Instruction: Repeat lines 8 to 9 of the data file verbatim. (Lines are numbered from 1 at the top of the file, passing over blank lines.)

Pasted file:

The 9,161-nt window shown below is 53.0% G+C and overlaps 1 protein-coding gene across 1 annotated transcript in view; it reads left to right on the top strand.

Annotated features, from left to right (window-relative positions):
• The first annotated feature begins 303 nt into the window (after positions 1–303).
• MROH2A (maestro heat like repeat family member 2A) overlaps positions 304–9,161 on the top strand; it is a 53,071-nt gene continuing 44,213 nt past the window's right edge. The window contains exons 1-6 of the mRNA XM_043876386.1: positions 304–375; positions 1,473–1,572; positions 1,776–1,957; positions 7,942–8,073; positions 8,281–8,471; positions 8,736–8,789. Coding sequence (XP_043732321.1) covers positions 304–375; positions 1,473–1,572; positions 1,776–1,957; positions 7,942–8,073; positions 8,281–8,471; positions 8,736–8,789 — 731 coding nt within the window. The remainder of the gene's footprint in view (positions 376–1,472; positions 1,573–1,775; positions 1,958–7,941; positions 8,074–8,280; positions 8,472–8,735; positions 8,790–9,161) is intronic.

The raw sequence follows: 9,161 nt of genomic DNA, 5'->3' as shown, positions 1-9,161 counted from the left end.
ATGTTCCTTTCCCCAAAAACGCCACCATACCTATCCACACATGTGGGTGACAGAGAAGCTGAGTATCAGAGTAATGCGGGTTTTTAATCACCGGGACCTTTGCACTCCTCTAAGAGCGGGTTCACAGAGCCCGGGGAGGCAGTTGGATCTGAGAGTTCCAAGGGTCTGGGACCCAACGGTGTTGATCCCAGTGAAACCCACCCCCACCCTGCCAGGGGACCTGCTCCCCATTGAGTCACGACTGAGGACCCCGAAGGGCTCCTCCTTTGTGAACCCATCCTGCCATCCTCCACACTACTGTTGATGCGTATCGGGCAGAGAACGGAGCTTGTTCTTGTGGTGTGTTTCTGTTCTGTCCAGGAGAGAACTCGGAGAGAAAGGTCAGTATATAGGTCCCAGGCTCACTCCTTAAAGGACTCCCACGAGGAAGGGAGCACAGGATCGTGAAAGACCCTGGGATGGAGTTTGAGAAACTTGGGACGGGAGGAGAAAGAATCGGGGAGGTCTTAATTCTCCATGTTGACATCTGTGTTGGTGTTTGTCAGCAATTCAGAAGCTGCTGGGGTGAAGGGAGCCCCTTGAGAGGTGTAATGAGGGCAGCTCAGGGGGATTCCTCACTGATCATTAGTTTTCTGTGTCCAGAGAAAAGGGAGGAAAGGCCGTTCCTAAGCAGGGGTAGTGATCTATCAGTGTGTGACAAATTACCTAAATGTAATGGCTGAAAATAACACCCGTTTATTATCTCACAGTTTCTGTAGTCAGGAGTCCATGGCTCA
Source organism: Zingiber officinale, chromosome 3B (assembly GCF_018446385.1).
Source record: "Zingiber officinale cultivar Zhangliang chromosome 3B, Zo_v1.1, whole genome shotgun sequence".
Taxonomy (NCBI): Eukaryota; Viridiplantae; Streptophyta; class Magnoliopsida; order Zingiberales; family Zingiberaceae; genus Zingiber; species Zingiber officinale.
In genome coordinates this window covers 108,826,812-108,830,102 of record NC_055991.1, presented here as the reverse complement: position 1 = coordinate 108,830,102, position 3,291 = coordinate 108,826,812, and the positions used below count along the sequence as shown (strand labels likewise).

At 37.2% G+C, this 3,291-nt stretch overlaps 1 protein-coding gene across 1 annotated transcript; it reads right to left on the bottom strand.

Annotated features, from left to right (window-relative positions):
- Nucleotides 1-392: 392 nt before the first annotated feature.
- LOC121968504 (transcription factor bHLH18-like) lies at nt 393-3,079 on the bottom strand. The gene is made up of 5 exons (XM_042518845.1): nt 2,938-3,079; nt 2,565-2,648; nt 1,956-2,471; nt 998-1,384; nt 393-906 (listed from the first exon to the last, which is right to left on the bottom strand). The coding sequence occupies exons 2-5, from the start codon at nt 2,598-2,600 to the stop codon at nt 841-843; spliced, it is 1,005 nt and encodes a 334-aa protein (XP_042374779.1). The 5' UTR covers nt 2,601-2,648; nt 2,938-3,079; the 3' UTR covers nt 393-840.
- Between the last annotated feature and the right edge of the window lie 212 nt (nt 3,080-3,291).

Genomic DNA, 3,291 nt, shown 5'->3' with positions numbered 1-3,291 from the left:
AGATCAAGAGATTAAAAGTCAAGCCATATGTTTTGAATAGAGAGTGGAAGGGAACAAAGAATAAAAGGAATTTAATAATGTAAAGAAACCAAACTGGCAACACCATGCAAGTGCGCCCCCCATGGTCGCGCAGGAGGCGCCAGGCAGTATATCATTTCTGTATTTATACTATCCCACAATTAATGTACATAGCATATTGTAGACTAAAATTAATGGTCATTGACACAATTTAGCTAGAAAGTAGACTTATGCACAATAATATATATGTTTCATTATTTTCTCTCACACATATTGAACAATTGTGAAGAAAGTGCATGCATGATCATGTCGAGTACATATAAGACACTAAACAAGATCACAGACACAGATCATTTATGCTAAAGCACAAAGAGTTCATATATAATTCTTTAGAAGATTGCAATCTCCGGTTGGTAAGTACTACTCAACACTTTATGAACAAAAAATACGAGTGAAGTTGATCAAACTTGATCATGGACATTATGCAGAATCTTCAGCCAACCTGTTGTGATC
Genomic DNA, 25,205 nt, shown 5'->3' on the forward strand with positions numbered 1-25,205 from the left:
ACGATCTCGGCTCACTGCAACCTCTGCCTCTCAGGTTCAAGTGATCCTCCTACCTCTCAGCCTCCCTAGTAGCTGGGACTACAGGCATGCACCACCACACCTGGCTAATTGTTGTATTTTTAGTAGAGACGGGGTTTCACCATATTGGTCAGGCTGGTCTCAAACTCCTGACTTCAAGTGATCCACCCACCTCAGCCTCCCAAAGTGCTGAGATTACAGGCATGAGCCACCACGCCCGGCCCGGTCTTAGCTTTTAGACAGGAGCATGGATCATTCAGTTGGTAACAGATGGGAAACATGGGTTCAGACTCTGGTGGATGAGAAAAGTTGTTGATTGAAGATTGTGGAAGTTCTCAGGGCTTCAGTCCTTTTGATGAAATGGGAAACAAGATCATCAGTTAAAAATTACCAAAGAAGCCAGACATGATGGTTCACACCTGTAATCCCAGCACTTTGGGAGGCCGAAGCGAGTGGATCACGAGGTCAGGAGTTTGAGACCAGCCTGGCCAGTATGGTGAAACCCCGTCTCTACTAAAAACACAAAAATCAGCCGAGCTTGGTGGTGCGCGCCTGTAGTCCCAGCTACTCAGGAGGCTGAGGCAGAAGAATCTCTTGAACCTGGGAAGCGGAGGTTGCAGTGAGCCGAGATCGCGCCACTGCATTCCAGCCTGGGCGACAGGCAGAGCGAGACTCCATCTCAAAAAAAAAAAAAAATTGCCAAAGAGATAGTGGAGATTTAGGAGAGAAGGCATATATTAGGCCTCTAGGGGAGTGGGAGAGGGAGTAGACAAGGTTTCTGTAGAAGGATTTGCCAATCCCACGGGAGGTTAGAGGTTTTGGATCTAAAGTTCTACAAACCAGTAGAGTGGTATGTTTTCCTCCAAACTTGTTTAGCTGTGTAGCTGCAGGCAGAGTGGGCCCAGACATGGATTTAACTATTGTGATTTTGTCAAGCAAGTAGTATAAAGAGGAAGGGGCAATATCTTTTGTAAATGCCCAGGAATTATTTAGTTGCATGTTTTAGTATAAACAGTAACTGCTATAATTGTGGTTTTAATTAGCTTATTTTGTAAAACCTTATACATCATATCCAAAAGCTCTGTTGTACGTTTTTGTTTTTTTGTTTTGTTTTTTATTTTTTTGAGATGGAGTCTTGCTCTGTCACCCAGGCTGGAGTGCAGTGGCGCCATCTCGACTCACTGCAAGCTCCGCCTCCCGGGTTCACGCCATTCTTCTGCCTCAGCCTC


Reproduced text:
Source record: "Zingiber officinale cultivar Zhangliang chromosome 3B, Zo_v1.1, whole genome shotgun sequence".
Taxonomy (NCBI): Eukaryota; Viridiplantae; Streptophyta; class Magnoliopsida; order Zingiberales; family Zingiberaceae; genus Zingiber; species Zingiber officinale.